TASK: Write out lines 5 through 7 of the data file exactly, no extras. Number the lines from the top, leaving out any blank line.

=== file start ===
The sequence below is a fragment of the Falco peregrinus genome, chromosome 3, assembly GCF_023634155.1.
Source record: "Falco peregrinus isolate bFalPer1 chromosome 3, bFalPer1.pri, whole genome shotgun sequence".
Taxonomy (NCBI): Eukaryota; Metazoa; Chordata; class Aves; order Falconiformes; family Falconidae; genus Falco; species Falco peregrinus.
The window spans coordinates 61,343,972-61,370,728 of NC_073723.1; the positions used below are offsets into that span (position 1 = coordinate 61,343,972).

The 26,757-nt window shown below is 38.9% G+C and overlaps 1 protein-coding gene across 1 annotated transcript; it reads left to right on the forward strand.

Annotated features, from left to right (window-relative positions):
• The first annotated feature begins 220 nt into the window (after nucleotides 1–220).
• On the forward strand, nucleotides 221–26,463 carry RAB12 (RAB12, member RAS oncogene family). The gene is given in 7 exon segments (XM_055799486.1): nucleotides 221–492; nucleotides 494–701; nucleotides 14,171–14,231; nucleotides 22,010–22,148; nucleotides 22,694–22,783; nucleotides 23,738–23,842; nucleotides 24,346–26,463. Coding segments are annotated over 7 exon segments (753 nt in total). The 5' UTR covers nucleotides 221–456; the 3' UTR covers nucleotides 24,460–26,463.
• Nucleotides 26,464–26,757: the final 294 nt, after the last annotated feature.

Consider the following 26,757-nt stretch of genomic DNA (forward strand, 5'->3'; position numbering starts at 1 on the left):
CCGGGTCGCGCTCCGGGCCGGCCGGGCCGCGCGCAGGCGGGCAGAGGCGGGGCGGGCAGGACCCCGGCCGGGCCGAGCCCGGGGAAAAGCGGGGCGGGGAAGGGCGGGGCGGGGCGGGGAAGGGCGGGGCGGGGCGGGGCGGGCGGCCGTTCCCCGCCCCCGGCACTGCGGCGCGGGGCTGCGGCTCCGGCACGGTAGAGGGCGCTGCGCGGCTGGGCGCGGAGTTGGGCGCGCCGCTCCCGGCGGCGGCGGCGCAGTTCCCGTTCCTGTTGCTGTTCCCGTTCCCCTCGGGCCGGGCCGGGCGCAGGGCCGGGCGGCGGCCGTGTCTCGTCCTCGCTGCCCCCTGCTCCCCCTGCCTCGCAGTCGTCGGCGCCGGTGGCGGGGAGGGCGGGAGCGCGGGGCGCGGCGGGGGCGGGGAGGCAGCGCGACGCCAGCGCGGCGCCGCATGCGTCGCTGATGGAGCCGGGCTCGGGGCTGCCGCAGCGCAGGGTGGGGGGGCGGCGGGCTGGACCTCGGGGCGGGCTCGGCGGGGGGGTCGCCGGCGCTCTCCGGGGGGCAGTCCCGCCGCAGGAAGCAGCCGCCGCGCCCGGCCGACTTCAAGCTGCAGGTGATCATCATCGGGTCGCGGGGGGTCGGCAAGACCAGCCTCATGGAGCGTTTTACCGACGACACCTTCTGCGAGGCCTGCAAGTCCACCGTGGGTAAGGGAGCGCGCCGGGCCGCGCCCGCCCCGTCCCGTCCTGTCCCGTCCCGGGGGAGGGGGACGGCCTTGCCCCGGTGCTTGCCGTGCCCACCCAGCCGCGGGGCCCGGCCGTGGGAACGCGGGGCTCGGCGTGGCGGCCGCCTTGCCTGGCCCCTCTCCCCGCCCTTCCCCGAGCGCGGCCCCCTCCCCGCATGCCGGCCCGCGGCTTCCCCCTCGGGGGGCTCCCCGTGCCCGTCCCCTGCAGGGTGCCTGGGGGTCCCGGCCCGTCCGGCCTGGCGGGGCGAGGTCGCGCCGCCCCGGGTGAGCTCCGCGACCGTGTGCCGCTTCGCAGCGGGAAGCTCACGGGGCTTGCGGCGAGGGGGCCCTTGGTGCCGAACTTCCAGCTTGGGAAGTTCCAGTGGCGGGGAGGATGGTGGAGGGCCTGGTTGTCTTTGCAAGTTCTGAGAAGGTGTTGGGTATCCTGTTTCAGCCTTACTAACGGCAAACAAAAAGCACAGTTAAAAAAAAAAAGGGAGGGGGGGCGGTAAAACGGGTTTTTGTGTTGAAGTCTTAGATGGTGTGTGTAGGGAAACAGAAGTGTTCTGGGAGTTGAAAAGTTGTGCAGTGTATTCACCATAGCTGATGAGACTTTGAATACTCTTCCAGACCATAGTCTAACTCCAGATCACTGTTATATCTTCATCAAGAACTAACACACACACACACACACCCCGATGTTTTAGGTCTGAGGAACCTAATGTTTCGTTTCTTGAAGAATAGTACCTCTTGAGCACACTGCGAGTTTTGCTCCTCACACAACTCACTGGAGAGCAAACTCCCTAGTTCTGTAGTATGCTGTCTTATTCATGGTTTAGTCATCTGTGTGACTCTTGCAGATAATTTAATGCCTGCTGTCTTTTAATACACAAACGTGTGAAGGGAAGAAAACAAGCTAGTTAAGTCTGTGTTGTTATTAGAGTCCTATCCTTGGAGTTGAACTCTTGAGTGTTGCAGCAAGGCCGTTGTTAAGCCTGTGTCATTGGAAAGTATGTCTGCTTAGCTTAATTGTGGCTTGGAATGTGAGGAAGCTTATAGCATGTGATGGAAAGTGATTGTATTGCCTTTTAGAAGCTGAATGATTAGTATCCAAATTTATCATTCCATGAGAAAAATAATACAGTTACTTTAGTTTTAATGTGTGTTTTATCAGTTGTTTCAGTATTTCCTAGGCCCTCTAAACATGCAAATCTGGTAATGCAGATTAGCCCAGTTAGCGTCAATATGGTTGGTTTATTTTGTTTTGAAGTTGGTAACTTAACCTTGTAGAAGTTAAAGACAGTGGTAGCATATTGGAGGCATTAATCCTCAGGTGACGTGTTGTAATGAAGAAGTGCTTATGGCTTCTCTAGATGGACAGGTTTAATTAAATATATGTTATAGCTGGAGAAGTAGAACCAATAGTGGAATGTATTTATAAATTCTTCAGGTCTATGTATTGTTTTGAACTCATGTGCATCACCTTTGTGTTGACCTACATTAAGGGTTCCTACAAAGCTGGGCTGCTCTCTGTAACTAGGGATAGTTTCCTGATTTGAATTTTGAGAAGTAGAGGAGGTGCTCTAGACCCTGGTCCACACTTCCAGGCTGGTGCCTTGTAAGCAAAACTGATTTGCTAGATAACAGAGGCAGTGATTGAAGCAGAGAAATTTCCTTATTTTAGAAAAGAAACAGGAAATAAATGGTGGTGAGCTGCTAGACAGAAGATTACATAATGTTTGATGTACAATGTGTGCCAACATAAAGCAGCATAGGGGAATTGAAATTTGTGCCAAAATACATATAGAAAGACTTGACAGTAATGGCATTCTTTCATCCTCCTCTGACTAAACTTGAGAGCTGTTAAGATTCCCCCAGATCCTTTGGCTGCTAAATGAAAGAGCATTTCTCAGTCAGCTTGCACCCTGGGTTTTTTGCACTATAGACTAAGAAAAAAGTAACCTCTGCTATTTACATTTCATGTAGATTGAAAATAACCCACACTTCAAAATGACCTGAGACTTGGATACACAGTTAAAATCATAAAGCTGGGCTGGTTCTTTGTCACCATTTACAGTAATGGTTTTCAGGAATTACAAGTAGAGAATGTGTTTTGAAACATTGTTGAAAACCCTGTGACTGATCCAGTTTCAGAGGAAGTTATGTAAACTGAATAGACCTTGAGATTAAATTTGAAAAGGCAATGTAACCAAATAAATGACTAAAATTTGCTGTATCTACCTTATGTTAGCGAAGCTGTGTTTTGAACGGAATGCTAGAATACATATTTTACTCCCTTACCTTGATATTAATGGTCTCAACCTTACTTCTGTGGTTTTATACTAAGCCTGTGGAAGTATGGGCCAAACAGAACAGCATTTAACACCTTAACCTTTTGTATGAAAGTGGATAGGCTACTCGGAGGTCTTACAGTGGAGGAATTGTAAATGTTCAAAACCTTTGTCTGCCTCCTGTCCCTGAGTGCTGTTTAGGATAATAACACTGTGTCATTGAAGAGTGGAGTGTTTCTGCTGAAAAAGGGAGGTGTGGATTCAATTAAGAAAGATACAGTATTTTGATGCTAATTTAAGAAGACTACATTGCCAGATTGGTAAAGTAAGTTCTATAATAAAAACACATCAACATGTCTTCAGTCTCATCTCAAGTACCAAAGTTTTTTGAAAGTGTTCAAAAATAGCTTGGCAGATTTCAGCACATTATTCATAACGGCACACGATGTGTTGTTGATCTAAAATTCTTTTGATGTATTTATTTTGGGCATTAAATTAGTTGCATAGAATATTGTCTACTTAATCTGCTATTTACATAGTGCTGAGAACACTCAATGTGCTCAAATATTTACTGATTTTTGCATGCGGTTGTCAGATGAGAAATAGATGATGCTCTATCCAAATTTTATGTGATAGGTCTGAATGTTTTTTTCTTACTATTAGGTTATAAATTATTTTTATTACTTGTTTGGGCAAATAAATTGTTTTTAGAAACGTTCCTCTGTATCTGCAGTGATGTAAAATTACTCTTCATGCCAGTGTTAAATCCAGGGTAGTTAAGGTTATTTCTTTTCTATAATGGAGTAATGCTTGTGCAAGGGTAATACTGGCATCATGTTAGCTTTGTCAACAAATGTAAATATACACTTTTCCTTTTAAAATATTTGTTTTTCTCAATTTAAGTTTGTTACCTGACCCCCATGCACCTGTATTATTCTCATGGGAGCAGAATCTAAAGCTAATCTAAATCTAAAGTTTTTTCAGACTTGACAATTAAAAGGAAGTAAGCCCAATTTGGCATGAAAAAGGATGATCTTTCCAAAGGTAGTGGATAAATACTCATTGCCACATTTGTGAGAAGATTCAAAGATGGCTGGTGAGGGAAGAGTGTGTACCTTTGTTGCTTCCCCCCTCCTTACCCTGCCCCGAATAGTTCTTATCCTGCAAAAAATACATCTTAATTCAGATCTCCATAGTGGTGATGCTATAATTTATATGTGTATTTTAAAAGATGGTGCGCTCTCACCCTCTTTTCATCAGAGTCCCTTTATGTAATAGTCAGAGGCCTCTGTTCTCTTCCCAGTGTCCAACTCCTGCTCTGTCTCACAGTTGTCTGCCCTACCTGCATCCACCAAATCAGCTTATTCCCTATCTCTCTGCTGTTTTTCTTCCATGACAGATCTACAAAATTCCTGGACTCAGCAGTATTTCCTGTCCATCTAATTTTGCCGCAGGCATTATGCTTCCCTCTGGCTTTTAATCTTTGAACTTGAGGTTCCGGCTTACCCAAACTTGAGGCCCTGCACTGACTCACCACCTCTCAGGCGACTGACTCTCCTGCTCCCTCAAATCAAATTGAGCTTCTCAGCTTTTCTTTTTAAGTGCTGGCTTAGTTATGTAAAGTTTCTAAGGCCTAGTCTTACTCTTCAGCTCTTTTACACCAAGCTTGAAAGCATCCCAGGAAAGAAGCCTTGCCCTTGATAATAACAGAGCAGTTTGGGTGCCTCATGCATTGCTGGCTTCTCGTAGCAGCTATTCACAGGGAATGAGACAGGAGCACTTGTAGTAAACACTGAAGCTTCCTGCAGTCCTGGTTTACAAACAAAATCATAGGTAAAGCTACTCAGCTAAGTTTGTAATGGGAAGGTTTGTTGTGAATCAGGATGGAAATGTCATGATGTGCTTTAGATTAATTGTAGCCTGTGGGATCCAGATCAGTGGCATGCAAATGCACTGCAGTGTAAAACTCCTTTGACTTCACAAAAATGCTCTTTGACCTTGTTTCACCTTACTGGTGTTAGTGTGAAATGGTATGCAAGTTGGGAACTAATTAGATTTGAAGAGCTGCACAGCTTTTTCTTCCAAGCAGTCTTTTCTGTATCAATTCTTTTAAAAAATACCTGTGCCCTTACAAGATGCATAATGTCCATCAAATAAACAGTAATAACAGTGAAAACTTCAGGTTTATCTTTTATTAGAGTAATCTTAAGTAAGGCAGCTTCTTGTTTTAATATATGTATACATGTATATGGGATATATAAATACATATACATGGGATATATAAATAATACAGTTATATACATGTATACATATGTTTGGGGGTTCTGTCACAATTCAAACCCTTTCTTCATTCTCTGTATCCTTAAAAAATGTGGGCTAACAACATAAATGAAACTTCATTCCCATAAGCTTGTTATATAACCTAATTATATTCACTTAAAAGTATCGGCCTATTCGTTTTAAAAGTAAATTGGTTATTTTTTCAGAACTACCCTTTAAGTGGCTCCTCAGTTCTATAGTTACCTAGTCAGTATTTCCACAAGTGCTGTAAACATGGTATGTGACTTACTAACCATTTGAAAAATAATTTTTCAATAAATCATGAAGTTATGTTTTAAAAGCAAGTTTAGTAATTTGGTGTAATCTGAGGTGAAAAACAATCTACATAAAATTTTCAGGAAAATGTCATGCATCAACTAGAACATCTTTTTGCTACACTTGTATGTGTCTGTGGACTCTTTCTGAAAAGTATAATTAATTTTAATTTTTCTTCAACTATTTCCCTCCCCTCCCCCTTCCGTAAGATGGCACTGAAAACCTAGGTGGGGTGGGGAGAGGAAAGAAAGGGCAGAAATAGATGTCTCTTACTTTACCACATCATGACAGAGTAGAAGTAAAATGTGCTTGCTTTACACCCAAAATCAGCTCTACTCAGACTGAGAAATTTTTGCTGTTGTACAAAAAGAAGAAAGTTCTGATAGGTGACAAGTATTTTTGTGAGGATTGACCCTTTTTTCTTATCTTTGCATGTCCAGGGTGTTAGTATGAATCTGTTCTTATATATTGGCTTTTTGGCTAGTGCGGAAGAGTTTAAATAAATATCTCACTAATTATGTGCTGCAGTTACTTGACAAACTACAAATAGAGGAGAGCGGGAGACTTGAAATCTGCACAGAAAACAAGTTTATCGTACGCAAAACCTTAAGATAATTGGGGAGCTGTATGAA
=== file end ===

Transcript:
The 26,757-nt window shown below is 38.9% G+C and overlaps 1 protein-coding gene across 1 annotated transcript; it reads left to right on the forward strand.

Annotated features, from left to right (window-relative positions):
• The first annotated feature begins 220 nt into the window (after nucleotides 1–220).